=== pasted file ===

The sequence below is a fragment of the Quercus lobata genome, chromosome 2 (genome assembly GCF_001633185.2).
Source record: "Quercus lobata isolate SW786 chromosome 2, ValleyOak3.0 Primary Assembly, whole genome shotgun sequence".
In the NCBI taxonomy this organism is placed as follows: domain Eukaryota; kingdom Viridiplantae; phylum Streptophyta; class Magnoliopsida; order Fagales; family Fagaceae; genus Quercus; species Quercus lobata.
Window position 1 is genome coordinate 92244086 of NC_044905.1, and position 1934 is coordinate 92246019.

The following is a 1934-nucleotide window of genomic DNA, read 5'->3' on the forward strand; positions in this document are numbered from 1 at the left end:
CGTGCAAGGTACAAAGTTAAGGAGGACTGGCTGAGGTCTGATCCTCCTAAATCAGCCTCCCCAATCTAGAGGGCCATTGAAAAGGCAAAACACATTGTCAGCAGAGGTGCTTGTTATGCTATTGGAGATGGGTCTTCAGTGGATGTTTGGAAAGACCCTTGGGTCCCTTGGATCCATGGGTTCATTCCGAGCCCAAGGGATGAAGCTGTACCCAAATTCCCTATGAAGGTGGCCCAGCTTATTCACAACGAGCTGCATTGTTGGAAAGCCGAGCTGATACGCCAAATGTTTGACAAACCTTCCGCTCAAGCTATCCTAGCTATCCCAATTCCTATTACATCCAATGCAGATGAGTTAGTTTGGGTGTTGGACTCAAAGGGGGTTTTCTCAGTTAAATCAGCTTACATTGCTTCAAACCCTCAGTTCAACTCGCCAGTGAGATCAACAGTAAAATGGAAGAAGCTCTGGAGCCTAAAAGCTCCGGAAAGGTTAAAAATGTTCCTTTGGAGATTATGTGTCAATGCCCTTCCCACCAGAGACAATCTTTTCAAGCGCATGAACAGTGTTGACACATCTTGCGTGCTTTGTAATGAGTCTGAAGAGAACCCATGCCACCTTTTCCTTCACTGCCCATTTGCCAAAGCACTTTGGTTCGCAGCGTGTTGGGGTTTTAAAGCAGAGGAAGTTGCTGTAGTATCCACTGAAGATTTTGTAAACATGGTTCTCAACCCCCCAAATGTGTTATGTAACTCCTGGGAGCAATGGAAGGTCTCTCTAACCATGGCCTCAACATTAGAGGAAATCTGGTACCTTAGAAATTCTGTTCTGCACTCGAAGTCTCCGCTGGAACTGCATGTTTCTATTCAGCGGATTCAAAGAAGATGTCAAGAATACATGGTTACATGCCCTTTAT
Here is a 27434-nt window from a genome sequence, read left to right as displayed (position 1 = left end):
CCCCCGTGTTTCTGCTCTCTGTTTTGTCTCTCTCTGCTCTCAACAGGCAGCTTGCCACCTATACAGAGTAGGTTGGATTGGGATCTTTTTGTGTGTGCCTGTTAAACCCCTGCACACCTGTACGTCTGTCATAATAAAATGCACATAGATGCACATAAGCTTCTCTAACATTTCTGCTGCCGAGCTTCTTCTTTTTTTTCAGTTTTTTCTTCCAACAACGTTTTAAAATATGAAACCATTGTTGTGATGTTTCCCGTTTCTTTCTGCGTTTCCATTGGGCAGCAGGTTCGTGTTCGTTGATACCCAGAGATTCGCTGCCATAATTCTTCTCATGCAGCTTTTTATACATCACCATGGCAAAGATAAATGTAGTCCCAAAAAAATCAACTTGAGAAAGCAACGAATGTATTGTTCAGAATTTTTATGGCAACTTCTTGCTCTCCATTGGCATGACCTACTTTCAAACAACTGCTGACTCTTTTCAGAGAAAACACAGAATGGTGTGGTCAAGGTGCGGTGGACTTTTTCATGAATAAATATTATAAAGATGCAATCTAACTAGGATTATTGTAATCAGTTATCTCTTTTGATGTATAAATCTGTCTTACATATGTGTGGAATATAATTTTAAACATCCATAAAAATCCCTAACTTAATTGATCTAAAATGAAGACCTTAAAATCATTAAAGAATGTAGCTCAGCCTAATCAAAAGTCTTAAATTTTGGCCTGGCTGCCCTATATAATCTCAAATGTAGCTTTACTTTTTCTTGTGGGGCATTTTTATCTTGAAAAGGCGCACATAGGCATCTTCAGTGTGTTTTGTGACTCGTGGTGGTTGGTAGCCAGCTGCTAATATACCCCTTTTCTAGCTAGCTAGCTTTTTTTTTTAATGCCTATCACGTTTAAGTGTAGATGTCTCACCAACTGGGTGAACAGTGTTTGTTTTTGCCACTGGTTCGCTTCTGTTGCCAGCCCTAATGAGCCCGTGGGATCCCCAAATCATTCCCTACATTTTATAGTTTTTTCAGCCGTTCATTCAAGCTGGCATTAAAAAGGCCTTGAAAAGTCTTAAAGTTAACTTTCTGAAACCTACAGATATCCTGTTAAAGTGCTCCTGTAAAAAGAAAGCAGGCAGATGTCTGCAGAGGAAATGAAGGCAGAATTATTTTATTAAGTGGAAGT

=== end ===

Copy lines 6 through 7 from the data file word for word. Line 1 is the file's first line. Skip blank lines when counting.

CGTGCAAGGTACAAAGTTAAGGAGGACTGGCTGAGGTCTGATCCTCCTAAATCAGCCTCCCCAATCTAGAGGGCCATTGAAAAGGCAAAACACATTGTCAGCAGAGGTGCTTGTTATGCTATTGGAGATGGGTCTTCAGTGGATGTTTGGAAAGACCCTTGGGTCCCTTGGATCCATGGGTTCATTCCGAGCCCAAGGGATGAAGCTGTACCCAAATTCCCTATGAAGGTGGCCCAGCTTATTCACAACGAGCTGCATTGTTGGAAAGCCGAGCTGATACGCCAAATGTTTGACAAACCTTCCGCTCAAGCTATCCTAGCTATCCCAATTCCTATTACATCCAATGCAGATGAGTTAGTTTGGGTGTTGGACTCAAAGGGGGTTTTCTCAGTTAAATCAGCTTACATTGCTTCAAACCCTCAGTTCAACTCGCCAGTGAGATCAACAGTAAAATGGAAGAAGCTCTGGAGCCTAAAAGCTCCGGAAAGGTTAAAAATGTTCCTTTGGAGATTATGTGTCAATGCCCTTCCCACCAGAGACAATCTTTTCAAGCGCATGAACAGTGTTGACACATCTTGCGTGCTTTGTAATGAGTCTGAAGAGAACCCATGCCACCTTTTCCTTCACTGCCCATTTGCCAAAGCACTTTGGTTCGCAGCGTGTTGGGGTTTTAAAGCAGAGGAAGTTGCTGTAGTATCCACTGAAGATTTTGTAAACATGGTTCTCAACCCCCCAAATGTGTTATGTAACTCCTGGGAGCAATGGAAGGTCTCTCTAACCATGGCCTCAACATTAGAGGAAATCTGGTACCTTAGAAATTCTGTTCTGCACTCGAAGTCTCCGCTGGAACTGCATGTTTCTATTCAGCGGATTCAAAGAAGATGTCAAGAATACATGGTTACATGCCCTTTAT
Here is a 27434-nt window from a genome sequence, read left to right as displayed (position 1 = left end):